Vegan Travel Tips with the Healthy Voyager
Carolyn Scott-Hamilton gives us the low-down on staying well-fed while on the road during the holidays.
Carolyn Scott-Hamilton knows a thing or two about traveling—as the on-camera face and behind-the-scenes producer of The Healthy Voyager web series and website, Scott-Hamilton has been jet-setting all over the world without compromising her healthy plant-based lifestyle for more than a decade, and taking detailed notes along the way. Having recently authored her first cookbook, The Healthy Voyager’s Global Kitchen (out January 1), Scott-Hamilton has been busier than ever with her cross-country book tour, celebrating the holidays with friends and family, and amping up her popular website. We caught up with this entrepreneurial explorer to get the top tips for voracious vegans on the go.
VegNews: How do you fight stress amidst the chaos of holiday travel?
Carolyn Scott-Hamilton: I’m a big planner. For instance, I don’t wait until the holiday season to shop [for gifts]. All year long, if I see something that someone might like, I buy it then and put it in a safe spot until the holidays so that I don’t think to myself, “Wait, what was that thing that so-and-so would like?” Holiday shopping all year long can really maximize good bargains and deals, plus you’ll get things you actually want to give instead of last-minute, obligatory gifts.
VN: What do you always keep on hand when you’re on the go?
CSH: I never leave the house or go on any sort of trip without my Go Greens. It’s an organic, completely vegan powder, and each packet of Go Greens has six servings of vegetables in it. So if I’m traveling and I’m not going to [be able to] get the healthiest food, I at least know that I’m going to get in my vegetables, and all of my vitamins and minerals.
VN: Any clues for finding satisfying vegan food in airports?
CSH: If you Google the airport where you’re leaving from or have a layover at, you can look up what restaurants are available in each terminal. You can check it out and think to yourself, “Oh, there’s a California Pizza Kitchen, I can get the Dakota Smashed Pea + Barley Soup.” If there are no [vegan] options, you can pack something with you. You can bring food in, just not liquids, so if you want to make a sandwich or bring one of your favorite meals, you can smuggle it onto the plane. Planning ahead and seeing where you’re going, that’s the easiest way. There are so many places now that offer something vegan, even just a salad or soup.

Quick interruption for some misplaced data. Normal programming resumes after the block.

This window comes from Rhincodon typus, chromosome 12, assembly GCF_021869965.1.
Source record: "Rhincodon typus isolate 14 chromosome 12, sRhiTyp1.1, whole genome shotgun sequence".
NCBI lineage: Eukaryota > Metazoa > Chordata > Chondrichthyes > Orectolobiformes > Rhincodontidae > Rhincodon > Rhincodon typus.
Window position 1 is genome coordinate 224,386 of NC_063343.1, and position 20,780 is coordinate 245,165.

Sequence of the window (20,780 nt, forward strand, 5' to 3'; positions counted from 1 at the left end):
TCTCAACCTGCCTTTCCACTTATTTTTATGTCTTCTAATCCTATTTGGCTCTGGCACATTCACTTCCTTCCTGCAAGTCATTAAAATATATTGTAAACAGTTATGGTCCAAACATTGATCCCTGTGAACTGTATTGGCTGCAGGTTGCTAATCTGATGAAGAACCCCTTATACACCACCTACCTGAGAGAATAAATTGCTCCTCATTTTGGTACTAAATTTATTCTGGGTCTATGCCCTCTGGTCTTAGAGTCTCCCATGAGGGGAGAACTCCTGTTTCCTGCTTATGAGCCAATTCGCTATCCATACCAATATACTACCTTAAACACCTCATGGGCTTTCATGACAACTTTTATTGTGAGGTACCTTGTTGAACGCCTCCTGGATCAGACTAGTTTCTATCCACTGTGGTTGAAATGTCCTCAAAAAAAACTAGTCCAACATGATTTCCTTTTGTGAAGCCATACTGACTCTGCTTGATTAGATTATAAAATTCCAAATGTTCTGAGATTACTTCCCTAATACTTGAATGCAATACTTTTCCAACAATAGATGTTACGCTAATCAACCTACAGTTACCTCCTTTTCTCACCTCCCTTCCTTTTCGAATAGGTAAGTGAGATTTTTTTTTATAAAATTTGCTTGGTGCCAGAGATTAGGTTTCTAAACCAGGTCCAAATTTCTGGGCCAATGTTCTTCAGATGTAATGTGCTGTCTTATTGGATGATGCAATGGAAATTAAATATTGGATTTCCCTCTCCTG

VN: When dining at a friend’s house, what’s your strategy for handling offers of non-vegan food?
CSH: If I happen to be invited somewhere where someone doesn’t know [that I’m vegan], I always eat at least a little something before I go, so that I don’t get there feeling starving. I always have a snack before or bring a snack in my purse. If it’s some sort of foodie event, I’ll bring a dish, so that not only do I not starve, but I’m also sharing something with the party that they’re unlikely to have tried unless I had brought it. That way I’m proving, "Hey look, I can still party with everybody and enjoy sharing with you guys!" I never expect anybody to bend over backwards to accommodate my eating, so I either bring something, eat before, or do a combination of both.
VN: What about in foreign countries?
CSH: One thing I really like to do is to pack as much as I can, snacks that will keep me going, whether it’s Go Greens or a big box of Luna Bars or Lara Bars, so that I at least have a snack in my purse while I’m traveling. If you have the luxury of finding accommodations that have a kitchenette or something in your hotel room to cook with, I suggest looking up local or farmers’ markets. You can load up on produce and eat in your room to make sure that you’re at least getting something healthy once or twice a day, and then pack snacks for the rest of the day. There are so many great products out there that can help. There are these wallet-sized cards called SelectWisely—they come in pretty much every language, and they’re a direct translation of what your dietary restrictions are, whether vegan, gluten-free, diabetic, etc. On the back there’s an illustration, so even if they read the card and don’t understand, it’s foolproof.